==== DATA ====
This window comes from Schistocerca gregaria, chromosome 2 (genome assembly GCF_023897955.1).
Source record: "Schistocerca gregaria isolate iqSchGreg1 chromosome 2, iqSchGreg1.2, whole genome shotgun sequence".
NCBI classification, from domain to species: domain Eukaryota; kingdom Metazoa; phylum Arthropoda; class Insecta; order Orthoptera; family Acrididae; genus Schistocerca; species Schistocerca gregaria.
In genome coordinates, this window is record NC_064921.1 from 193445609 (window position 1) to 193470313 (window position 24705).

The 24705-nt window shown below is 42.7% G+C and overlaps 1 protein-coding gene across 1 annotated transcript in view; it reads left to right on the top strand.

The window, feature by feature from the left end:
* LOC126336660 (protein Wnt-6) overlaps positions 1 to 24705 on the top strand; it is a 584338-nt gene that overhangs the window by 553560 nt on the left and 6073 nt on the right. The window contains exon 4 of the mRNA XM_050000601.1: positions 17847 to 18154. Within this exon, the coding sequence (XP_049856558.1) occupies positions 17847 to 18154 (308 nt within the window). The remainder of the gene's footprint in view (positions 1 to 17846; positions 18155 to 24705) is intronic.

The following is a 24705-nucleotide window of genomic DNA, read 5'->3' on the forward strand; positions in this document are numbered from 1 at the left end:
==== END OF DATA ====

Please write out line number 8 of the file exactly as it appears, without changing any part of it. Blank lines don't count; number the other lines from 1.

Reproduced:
The following is a 24705-nucleotide window of genomic DNA, read 5'->3' on the forward strand; positions in this document are numbered from 1 at the left end: